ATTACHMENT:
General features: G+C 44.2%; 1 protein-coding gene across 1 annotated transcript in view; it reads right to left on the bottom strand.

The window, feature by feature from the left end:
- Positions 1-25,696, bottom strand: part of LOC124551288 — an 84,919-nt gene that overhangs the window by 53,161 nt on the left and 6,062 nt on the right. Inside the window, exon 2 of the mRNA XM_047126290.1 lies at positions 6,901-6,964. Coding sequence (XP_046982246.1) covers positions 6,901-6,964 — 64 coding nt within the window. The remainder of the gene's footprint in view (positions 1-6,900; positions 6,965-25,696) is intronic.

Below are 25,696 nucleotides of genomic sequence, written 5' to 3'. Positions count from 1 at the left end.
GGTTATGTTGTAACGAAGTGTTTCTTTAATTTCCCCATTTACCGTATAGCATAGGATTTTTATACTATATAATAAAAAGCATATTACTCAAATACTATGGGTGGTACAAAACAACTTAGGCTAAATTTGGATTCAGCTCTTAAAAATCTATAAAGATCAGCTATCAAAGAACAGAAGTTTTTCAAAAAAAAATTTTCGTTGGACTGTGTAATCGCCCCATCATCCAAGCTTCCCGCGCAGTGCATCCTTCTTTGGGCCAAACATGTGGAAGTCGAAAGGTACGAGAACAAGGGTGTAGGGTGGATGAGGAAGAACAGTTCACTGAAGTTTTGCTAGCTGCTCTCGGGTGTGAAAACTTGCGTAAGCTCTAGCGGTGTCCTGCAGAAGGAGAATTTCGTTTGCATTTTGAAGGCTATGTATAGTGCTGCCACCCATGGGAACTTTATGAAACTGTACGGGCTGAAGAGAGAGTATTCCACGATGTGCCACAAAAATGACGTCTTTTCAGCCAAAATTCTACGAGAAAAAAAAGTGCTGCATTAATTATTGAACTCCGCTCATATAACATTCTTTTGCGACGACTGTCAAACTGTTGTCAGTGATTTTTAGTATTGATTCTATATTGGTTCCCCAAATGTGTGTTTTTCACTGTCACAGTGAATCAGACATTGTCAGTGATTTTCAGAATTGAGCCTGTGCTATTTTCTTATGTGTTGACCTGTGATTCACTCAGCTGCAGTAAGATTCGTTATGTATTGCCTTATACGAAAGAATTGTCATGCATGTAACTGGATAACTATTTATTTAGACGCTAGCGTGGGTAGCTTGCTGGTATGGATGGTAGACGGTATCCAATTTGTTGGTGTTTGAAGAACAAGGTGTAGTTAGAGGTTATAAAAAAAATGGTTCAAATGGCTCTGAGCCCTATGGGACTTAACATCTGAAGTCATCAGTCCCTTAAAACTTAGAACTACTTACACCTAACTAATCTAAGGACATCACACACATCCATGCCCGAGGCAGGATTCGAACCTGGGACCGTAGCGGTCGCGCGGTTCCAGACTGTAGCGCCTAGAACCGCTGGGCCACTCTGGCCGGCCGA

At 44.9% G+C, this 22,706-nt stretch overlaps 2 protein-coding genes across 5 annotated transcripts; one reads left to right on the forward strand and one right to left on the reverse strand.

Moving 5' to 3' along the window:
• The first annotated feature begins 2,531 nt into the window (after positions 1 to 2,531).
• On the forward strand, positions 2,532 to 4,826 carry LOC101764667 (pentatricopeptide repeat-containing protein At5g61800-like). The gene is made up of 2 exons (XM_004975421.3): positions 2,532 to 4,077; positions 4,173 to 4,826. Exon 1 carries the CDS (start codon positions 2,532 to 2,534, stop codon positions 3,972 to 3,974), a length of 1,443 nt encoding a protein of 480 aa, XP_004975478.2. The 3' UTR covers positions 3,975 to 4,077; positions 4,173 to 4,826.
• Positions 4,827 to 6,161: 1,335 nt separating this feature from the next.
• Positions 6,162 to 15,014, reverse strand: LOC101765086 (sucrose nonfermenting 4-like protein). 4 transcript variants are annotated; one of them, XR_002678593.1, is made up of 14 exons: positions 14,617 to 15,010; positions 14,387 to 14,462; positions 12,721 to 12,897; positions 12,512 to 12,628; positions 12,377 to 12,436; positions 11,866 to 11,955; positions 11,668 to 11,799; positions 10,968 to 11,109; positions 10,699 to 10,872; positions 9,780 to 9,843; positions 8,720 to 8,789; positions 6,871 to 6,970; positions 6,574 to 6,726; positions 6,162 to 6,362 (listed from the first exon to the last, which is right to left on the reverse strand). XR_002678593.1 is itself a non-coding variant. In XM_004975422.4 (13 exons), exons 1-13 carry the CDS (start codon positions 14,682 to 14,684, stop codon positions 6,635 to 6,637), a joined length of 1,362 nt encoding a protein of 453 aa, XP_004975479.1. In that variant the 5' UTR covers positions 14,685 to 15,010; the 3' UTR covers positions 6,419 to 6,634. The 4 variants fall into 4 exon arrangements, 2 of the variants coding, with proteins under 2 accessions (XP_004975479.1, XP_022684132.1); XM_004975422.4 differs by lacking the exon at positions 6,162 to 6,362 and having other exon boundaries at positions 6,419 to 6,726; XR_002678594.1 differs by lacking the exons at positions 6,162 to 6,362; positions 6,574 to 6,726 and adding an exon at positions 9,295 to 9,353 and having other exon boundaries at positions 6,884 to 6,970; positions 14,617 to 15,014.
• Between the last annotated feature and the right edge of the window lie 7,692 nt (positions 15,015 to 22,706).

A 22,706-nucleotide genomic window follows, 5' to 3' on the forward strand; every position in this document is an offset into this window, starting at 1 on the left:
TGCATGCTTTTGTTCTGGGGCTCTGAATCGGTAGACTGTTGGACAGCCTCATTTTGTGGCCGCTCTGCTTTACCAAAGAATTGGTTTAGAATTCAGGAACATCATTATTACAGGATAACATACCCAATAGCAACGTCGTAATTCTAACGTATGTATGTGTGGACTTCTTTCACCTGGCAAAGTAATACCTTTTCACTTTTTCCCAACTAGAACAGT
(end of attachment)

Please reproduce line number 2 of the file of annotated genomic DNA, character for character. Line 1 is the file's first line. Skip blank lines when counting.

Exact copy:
The window, feature by feature from the left end: